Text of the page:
20 Shabby Chic Living Room Designs
Feminine fabrics, rediscovered (and repurposed) heirlooms and perfectly-imperfect patinas have all characterized “shabby chic” for nearly four decades. Join us on a tour of where the style has been, where it’s going next and how it can work in your space.
Photo By: Houlihan Lawrence, a member of Luxury Portfolio International
©Rustic White Photography
Photo By: Kristada
Photo By: Laura Larkin
Photo By: Dan Piassick
Photo By: Brian Patrick Flynn
Photo By: Courtesy of Schnadig
Photo By: Alise O'Brien Photography
Photo By: Alain Pinel Realtors, a member of Luxury Portfolio International
Photo By: Marian Parsons, Mustard Seed Interiors
Photo By: Anisa Darnell
Photo By: Laura Larkin
Photo By: Ansley Atlanta Real Estate, a member of Luxury Portfolio International
Once Upon a Time...
“Shabby chic” as a design term was coined back in 1981 by Min Hogg, editor-in-chief of the English design magazine Interiors (now World of Interiors). As she is said to have put it, the style is all about “characterful, colorful, used but not abused” pieces; she championed comfortable, informal pieces with great back stories, and her influential eye was an antidote to over-the-top trends that dominated other parts of the design world in the excessive ‘80s. Rachel Ashwell — whose Shabby Chic Couture decor and accessories are featured in this living room by Lulu Tapp — opened her first store in 1989 and quickly became synonymous with the term as well.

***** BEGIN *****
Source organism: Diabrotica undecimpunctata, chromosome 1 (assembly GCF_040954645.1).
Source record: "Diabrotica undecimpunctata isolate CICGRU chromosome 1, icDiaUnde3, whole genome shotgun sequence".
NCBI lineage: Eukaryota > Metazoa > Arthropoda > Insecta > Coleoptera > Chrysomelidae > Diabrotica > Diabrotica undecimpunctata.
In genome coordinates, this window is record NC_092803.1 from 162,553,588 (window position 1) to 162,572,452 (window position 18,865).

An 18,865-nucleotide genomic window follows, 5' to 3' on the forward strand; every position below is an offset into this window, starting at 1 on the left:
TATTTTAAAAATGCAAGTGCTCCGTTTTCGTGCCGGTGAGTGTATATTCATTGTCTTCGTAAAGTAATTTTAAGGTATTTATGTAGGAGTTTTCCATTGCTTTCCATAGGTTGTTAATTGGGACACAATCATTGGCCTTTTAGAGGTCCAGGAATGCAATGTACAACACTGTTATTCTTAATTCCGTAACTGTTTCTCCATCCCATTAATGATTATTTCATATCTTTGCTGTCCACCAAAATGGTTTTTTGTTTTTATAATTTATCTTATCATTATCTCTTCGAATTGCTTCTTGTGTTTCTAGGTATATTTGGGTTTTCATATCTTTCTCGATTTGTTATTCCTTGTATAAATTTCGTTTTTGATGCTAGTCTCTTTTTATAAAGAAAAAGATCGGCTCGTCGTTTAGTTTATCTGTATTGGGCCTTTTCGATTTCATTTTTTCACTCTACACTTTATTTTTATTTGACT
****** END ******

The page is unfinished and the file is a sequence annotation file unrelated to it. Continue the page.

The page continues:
Regal Meets Rustic
Asked to describe her aesthetic, Rachel Ashwell has said, "Think Marie Antoinette in jeans and a cowboy hat." The unfussy finery in this Westchester County home characterizes that contrast perfectly: consider how the plaster walls and timbers frame more formal elements like the area rug and upholstery fabrics. The mantel clock, tabletop globe and hearthside bird cage contribute a hint of world traveler sophistication to the space.